FTR Ltd. (FTR: AX)
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FTR Ltd. develops and sells digital recording and content
management systems specifically related to the court, hearing room and legislative markets
In 1997, when Townsend was appointed CEO of FTR Pty Ltd, he initiated a new product development and marketing strategy designed to increase market penetration for the Companys line of digital court recording products. He instituted stringent cash control mechanisms, and led the Company through its most significant period of growth.
To date, FTR has installed more than 7,000 recording systems throughout North America, Europe, Asia and Africa.
In 1993, Townsend co-founded the American Association of Electronic Reporters and Transcribers (AAERT). He served as AAERTs Vice-President during its first two years, and chaired the Associations Legislative Committee.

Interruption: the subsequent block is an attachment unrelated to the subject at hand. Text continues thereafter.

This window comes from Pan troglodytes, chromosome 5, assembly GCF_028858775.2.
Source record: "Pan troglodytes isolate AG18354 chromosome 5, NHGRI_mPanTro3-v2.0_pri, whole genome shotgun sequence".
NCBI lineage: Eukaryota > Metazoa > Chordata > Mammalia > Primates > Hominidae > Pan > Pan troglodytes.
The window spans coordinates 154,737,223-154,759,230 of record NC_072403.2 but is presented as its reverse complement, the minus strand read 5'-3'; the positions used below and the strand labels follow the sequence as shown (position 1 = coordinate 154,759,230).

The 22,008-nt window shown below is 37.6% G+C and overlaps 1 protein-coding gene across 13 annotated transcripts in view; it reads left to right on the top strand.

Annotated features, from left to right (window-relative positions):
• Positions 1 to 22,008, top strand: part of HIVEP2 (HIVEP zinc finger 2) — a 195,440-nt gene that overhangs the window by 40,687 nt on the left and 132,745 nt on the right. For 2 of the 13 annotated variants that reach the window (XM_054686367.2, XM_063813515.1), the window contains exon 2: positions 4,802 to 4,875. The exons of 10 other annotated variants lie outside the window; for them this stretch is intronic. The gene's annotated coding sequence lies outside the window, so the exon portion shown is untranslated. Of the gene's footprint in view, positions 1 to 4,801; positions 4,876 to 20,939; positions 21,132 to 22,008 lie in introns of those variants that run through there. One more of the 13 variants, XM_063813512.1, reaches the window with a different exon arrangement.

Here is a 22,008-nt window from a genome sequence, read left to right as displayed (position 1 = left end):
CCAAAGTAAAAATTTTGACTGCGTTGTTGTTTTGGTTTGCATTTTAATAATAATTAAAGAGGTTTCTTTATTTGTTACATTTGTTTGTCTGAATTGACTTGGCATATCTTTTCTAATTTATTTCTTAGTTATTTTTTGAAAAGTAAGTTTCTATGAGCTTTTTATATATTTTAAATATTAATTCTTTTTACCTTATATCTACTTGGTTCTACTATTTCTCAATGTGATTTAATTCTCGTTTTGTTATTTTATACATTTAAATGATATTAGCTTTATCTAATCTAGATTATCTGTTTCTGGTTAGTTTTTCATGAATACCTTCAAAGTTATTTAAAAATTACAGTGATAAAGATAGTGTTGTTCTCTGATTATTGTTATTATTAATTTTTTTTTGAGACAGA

Townsends academic background includes studies in both engineering and business administration. He received his bachelors degree in management from Arizona State University.
Townsend remains active in community affairs
and professional associations. He is a member of the Arizona Technology Council and
serves on its legislative committee. He also maintains active memberships in
court-related associations including the National Association for Court Managers (NACM),
and the American Association of Electronic Reporters and Transcribers (AAERT).
FTR Pty Ltd (FTR: AX Australian Exchange) is the world's leading supplier of courtroom digital audio recording systems. FTR Pty Ltd and its U.S. subsidiary FTR Ltd. are owned by FTR Holdings, a public company listed on the Australian Stock Exchange. The U.S. office in Phoenix, Arizona provides administration, sales, marketing, product management, and technical support, and R&D and production are handled in the companys Perth, Western Australia headquarters.